GSA Lightens the Environmental Footprint of its Building Materials
Market insights from industry inform first standards for low-carbon concrete and environmentally preferable asphalt used at GSA job sites
WASHINGTON – With considerable marketplace feedback gathered from small businesses and other industry partners, the U.S. General Services Administration (GSA) has issued new standards for the concrete and asphalt used in nationwide GSA construction, modernization, and paving projects. These standards are the first in the U.S. to apply beyond a local jurisdiction. They will help strengthen American leadership in clean manufacturing, catalyze clean energy innovation, and combat climate change.
“GSA is excited to deploy these groundbreaking standards as part of this administration’s all-hands-on-deck effort to catalyze clean energy innovation and strengthen American leadership on clean manufacturing,” said GSA Administrator Robin Carnahan. “The feedback we received from industry is proof positive that combating climate change is also an opportunity to boost American innovation. We were impressed by the industry’s overall ‘can-do’ response to our requests for information, and by the fact that over 44% of the manufacturers that responded were small businesses.”
Concrete is the most widely used building material, with over 500 million tons produced in the U.S. each year. And over 90% of U.S. paved roads are asphalt-surfaced, with about 420 million tons of asphalt produced in the U.S. each year. These widespread materials present an opportunity to lighten the environmental footprint of GSA’s building and paving projects, including upcoming improvements to land ports of entry along the northern and southern borders of the U.S.
“Prioritizing government procurement with lower carbon and cleaner construction materials means helping American manufacturers and workers make products that are more globally competitive – and better for the planet,” said Sonal Larsen, GSA’s Senior Advisor on Climate. “It makes sense to work strategically with our partners early on because the emissions from constructing a new building can contribute more to climate change than three decades of operating it.”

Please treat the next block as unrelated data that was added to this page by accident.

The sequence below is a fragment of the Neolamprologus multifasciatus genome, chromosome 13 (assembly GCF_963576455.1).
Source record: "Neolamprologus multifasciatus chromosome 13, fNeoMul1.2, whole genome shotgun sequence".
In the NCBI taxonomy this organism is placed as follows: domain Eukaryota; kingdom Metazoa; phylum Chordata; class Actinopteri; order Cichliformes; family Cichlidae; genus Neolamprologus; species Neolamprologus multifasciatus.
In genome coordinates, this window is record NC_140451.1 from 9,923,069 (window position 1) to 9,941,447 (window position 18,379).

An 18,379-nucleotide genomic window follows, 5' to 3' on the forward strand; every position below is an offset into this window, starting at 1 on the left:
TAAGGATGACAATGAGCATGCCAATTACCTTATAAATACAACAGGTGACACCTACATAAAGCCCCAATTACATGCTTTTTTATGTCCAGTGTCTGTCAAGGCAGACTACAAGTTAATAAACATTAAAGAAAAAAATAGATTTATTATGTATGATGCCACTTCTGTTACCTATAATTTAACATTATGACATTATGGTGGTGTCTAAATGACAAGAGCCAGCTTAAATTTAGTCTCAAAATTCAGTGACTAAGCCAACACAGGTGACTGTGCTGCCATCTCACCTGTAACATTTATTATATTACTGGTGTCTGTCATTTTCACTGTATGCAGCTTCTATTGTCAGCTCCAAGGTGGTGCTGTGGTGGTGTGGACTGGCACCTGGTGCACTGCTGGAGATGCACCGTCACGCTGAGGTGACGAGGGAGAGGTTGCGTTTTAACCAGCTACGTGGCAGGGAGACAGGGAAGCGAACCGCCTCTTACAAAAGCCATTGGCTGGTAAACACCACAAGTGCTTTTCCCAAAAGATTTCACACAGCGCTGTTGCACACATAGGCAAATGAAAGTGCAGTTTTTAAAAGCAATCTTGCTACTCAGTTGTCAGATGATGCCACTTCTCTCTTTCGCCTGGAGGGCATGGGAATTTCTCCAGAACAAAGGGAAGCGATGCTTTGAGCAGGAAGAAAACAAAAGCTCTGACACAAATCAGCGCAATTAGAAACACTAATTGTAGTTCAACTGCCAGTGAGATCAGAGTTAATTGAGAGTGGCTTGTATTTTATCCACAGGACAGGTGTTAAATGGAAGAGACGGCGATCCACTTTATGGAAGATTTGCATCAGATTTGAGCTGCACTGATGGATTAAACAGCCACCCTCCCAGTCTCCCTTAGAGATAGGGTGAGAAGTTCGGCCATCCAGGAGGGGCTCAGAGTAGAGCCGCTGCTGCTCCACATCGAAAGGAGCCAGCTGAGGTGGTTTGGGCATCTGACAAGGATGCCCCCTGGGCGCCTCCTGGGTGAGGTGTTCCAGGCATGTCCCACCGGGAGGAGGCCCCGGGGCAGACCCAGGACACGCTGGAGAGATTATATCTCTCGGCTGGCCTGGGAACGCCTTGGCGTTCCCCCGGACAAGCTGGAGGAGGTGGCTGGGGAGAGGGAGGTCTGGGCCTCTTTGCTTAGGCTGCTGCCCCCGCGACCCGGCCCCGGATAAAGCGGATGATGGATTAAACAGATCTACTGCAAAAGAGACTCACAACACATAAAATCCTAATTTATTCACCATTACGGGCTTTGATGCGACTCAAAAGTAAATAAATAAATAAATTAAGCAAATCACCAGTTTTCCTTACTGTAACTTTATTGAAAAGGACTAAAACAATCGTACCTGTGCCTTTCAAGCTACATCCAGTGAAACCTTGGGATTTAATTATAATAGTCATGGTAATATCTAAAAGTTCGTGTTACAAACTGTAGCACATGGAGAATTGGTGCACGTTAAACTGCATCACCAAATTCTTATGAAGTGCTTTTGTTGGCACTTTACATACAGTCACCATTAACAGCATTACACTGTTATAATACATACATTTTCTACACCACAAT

The new low embodied carbon concrete standard requires GSA project contractors to provide environmental product declarations (EPD), where available. An EPD is a standard, third-party-verified summary of the primary environmental impacts – including greenhouse gas (GHG) emissions – from a product’s extraction, transportation, and manufacturing. GSA also now asks its contractors to provide concrete that meets specific numeric limits for the amount of GHG emissions, or “embodied carbon,” associated with its production. GSA’s standard reflects a 20% reduction from national concrete GHG limits.
The new asphalt standard requires EPDs and at least two environmentally preferable techniques or practices to be used during the material’s manufacture or installation. Input directly from the asphalt industry helped shape a menu of widely-available practices to improve this material’s environmental footprint. These options include bio-based or alternative binders, recycled content, and reduced mix temperatures. Both standards will evolve as GSA and its partners build implementation experience.
GSA worked with key federal agencies and a wide variety of trade associations, nonprofits, and local government agencies to develop these new standards. Surveying the state of the market was essential. GSA posted two requests for information, one each for concrete and asphalt, on SAM.gov to gain marketplace insights. Over 130 industry respondents provided valuable input for consideration, including:
- Over 80% of the concrete manufacturers reported already producing or supplying low embodied carbon material, over 60% said they have developed a product-specific EPD, and over 55% said that their low embodied carbon concrete costs about the same as conventional equivalents.
- Over 80% of the asphalt manufacturers say they use recycled asphalt pavement in their products, over 60% use warm mix technology to reduce asphalt’s environmental impact, and over 50% said environmentally preferable asphalt costs about the same -- or less -- than conventional equivalents.
GSA will now include these requirements seeking more sustainable alternatives, where available, in solicitations for land ports of entry modernization and construction investments, and other building and paving projects across the country. These standards apply to all GSA design and construction contracts that involve at least 10 cubic yards of concrete or asphalt material, including the agency’s Bipartisan Infrastructure Law projects. GSA is also implementing a whole building life cycle assessment approach for its construction and major modernization projects.
GSA appreciates the support of U.S. manufacturers and the sustainable design community as the agency seeks to promote “buy clean” actions across its real property portfolio and to help grow the market for more sustainable products and services, including from small businesses across the nation.
About GSA: GSA provides centralized procurement for the federal government, managing a nationwide real estate portfolio of more than 370 million rentable square feet and overseeing approximately $75 billion in annual contracts. GSA’s mission is to deliver the best value in real estate, acquisition, and technology services across government, in support of the Biden-Harris Administration’s priorities. For more information, visit GSA.gov and follow us at @USGSA.